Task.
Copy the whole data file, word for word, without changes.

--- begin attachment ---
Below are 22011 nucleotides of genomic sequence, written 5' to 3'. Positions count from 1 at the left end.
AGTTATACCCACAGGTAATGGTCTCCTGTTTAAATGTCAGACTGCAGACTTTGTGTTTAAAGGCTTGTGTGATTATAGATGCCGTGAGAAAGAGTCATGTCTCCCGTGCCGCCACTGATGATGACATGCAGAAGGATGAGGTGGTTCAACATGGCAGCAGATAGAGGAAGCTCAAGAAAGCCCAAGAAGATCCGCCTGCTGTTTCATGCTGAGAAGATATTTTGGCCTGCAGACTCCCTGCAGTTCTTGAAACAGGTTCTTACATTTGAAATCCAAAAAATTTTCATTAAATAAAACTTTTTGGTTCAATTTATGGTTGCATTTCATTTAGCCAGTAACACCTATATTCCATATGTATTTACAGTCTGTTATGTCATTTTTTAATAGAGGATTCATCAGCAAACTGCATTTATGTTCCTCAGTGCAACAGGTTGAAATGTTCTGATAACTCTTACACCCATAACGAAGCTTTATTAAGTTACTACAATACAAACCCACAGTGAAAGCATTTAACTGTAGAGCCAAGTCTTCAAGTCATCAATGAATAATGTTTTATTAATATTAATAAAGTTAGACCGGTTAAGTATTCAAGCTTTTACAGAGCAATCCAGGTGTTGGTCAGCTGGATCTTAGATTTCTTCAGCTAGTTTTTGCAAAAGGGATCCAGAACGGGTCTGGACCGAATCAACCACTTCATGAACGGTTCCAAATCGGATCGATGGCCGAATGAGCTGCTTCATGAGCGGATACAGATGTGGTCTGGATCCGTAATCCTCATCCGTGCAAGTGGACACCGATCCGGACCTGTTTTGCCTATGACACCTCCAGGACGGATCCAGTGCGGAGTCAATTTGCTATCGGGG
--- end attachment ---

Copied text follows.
Below are 22011 nucleotides of genomic sequence, written 5' to 3'. Positions count from 1 at the left end.
AGTTATACCCACAGGTAATGGTCTCCTGTTTAAATGTCAGACTGCAGACTTTGTGTTTAAAGGCTTGTGTGATTATAGATGCCGTGAGAAAGAGTCATGTCTCCCGTGCCGCCACTGATGATGACATGCAGAAGGATGAGGTGGTTCAACATGGCAGCAGATAGAGGAAGCTCAAGAAAGCCCAAGAAGATCCGCCTGCTGTTTCATGCTGAGAAGATATTTTGGCCTGCAGACTCCCTGCAGTTCTTGAAACAGGTTCTTACATTTGAAATCCAAAAAATTTTCATTAAATAAAACTTTTTGGTTCAATTTATGGTTGCATTTCATTTAGCCAGTAACACCTATATTCCATATGTATTTACAGTCTGTTATGTCATTTTTTAATAGAGGATTCATCAGCAAACTGCATTTATGTTCCTCAGTGCAACAGGTTGAAATGTTCTGATAACTCTTACACCCATAACGAAGCTTTATTAAGTTACTACAATACAAACCCACAGTGAAAGCATTTAACTGTAGAGCCAAGTCTTCAAGTCATCAATGAATAATGTTTTATTAATATTAATAAAGTTAGACCGGTTAAGTATTCAAGCTTTTACAGAGCAATCCAGGTGTTGGTCAGCTGGATCTTAGATTTCTTCAGCTAGTTTTTGCAAAAGGGATCCAGAACGGGTCTGGACCGAATCAACCACTTCATGAACGGTTCCAAATCGGATCGATGGCCGAATGAGCTGCTTCATGAGCGGATACAGATGTGGTCTGGATCCGTAATCCTCATCCGTGCAAGTGGACACCGATCCGGACCTGTTTTGCCTATGACACCTCCAGGACGGATCCAGTGCGGAGTCAATTTGCTATCGGGG